The Death of a Church

Dearly Beloved,

We are here to say good-bye to an old friend: a friend we have loved for years. We did not come to praise her; we came to bury her. What can you say about a church that weathered the riches of the 90s, the emergent movement of the 2000s, and the schisms of the 10s? In 2009 we knew she was sick, so we hooked her up to committees and brought in consultants.

Yes, we tried new-member transfusions, and we cloned new additions to her. We felt certain that a new recreation center, a change in music style, more variety of worship times would breathe new life into her veins.  We even blended our worship, but it caused more controversy among those hoping to save her.

What disease slowly squeezed the life out of her? Was it her inability to accept others because of their appearance, race, or social status? Or was it her constant obsession with the churches nearlby? She was always so busy, so conflicted. Yes, she had issues: the color of the carpet, the bitter taste in her mouth, her frequent bouts with fatigue, narcolepsy, and acute preoccupation. Yes, indeed, she was self-absorbed. But, no one can deny that she loved to have a good time. But, even good times and the good medicine of a merry heart couldn’t revive her.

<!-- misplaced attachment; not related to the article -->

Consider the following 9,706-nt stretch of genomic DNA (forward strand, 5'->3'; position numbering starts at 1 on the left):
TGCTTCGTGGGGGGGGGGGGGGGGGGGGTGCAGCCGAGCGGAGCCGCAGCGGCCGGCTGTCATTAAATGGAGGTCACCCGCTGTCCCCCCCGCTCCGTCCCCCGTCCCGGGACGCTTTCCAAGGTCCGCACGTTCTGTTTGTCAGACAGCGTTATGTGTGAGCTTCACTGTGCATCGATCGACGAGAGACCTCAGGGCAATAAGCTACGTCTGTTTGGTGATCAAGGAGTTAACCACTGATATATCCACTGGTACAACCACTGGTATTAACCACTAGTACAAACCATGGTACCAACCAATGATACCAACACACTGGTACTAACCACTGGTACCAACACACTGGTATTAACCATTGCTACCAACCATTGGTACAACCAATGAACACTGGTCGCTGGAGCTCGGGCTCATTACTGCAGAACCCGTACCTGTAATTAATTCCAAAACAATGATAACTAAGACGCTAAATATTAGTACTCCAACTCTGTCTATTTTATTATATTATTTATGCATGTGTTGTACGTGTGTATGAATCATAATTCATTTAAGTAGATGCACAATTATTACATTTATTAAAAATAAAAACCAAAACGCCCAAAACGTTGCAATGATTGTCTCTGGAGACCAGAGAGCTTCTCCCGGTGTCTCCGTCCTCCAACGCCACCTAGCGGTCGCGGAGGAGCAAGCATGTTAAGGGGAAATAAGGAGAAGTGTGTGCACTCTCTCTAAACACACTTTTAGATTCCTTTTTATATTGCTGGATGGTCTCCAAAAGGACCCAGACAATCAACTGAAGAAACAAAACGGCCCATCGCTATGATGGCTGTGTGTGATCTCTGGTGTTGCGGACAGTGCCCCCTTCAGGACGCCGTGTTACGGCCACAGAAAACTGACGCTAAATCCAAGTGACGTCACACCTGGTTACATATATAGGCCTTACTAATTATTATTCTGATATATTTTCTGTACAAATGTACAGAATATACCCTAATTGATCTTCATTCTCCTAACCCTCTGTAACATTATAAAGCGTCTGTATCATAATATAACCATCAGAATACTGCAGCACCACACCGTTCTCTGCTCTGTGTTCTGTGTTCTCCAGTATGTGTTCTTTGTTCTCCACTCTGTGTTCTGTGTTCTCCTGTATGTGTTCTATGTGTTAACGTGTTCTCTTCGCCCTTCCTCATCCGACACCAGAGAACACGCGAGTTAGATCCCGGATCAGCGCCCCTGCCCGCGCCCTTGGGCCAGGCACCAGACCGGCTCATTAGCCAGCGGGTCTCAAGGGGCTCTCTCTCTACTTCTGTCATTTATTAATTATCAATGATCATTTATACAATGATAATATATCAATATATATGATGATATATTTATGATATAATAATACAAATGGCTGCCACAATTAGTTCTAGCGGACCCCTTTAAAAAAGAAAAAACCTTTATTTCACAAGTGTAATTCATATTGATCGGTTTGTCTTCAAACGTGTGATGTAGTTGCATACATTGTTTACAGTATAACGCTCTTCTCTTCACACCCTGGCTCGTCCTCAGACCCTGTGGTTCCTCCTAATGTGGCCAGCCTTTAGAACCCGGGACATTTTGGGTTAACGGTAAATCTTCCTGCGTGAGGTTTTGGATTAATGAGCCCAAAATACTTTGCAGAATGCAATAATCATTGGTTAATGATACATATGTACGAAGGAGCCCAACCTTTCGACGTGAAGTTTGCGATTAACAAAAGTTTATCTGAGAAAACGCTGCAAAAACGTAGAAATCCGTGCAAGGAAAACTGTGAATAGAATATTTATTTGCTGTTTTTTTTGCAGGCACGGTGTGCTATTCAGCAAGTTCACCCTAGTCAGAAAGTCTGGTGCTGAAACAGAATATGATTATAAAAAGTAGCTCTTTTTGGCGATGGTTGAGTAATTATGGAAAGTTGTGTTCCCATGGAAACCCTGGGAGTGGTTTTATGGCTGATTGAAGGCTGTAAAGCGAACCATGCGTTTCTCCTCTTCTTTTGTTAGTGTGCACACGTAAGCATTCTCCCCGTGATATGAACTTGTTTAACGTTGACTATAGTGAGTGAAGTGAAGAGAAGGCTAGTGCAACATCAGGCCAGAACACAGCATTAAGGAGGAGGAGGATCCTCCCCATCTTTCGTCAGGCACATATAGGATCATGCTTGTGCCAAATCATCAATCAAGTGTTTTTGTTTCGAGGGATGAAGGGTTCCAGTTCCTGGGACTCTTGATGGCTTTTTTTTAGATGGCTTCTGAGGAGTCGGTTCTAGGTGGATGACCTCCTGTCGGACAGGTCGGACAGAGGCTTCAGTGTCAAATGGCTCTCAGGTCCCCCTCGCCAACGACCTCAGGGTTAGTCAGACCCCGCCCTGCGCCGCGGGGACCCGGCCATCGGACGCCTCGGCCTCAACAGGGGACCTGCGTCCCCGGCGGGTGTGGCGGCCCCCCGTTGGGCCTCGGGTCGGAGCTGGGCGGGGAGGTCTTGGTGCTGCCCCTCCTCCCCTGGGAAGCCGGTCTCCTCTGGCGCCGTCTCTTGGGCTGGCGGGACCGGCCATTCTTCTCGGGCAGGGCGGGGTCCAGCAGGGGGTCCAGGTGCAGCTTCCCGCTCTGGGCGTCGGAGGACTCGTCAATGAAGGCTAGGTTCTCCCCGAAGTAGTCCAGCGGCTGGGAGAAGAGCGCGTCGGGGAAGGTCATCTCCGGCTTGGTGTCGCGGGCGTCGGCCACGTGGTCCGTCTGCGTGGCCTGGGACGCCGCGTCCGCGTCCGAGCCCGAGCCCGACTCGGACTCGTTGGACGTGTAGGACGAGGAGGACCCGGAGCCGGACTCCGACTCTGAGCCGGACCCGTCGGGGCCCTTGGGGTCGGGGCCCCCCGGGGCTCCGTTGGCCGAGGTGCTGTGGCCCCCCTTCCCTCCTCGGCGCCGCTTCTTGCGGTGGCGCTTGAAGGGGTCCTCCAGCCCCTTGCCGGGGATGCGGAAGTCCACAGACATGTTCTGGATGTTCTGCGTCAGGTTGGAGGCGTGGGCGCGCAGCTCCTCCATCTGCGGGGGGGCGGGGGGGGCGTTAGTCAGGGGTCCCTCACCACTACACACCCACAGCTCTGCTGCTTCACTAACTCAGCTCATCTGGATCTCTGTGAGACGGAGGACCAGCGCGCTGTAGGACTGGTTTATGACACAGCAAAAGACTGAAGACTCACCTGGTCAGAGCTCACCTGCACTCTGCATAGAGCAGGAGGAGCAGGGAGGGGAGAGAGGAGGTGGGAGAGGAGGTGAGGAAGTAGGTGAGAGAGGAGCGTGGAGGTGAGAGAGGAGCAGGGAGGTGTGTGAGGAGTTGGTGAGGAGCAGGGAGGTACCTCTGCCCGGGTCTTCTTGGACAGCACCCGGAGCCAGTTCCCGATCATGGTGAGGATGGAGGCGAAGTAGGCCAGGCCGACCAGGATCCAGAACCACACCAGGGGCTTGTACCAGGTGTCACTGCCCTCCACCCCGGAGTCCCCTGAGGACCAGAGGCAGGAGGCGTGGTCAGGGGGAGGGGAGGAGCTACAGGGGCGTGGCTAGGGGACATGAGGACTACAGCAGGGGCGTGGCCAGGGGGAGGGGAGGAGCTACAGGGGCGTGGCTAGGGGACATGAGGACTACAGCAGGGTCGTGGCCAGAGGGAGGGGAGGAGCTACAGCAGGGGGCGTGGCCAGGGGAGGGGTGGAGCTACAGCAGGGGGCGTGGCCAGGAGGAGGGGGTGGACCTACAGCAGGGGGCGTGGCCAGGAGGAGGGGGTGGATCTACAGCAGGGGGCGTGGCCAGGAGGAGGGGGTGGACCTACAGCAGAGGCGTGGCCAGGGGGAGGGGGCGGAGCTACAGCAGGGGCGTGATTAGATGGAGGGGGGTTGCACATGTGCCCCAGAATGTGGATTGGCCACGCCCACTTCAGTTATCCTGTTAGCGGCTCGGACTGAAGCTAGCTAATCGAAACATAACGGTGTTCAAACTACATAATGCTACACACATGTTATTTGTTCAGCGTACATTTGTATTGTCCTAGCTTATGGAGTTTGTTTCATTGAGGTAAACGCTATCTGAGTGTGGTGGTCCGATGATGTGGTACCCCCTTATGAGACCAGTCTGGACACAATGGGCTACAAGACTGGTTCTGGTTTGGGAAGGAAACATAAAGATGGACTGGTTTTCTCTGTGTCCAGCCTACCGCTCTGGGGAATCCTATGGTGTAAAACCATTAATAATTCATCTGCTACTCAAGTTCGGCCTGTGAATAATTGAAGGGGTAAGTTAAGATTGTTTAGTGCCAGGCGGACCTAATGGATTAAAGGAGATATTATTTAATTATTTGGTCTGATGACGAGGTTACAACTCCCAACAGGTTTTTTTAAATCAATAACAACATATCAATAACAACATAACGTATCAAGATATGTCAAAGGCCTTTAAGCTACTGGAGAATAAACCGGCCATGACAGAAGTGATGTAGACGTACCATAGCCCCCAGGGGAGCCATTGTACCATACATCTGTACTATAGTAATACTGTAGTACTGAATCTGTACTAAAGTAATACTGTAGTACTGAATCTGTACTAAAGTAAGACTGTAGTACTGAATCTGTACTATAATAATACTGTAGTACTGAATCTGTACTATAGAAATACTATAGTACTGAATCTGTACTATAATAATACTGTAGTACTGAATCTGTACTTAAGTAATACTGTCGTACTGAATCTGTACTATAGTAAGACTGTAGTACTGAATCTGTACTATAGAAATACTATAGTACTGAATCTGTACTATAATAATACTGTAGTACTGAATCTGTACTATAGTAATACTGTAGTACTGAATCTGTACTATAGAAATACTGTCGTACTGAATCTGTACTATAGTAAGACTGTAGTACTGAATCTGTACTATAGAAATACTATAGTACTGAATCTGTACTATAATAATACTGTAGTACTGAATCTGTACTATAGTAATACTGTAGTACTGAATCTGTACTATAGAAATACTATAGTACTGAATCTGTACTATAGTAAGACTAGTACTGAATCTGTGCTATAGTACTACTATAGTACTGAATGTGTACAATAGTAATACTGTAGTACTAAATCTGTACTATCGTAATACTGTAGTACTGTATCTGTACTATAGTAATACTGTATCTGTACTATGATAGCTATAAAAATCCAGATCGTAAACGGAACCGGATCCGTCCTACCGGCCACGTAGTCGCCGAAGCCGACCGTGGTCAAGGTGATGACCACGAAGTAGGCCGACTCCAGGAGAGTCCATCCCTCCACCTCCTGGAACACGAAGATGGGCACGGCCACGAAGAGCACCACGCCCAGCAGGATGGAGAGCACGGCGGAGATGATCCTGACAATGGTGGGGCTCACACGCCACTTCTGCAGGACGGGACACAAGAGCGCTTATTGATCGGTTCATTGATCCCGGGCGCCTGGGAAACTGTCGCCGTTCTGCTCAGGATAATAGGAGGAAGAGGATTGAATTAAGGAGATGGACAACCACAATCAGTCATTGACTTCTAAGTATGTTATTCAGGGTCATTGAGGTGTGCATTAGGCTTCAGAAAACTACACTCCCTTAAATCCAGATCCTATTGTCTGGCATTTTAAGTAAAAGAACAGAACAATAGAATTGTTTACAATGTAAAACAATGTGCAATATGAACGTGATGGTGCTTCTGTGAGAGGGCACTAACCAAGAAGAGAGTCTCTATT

We bury her today, but, alas, she died quite a long time ago. She just didn’t have the good grace to lie down until now. In truth, I believe it would be fair to say that her death can beattributed to her tragic flaws: an inability to love, to weep, to speak, to serve…

These are the words of him who holds the seven spirits of God and the seven stars. I know your deeds; you have a reputation of being alive, but you are dead. Wake up! Strengthen what remains and is about to die, for I have found your deeds unfinished in the sight of my God.
Revelation 3:1-2

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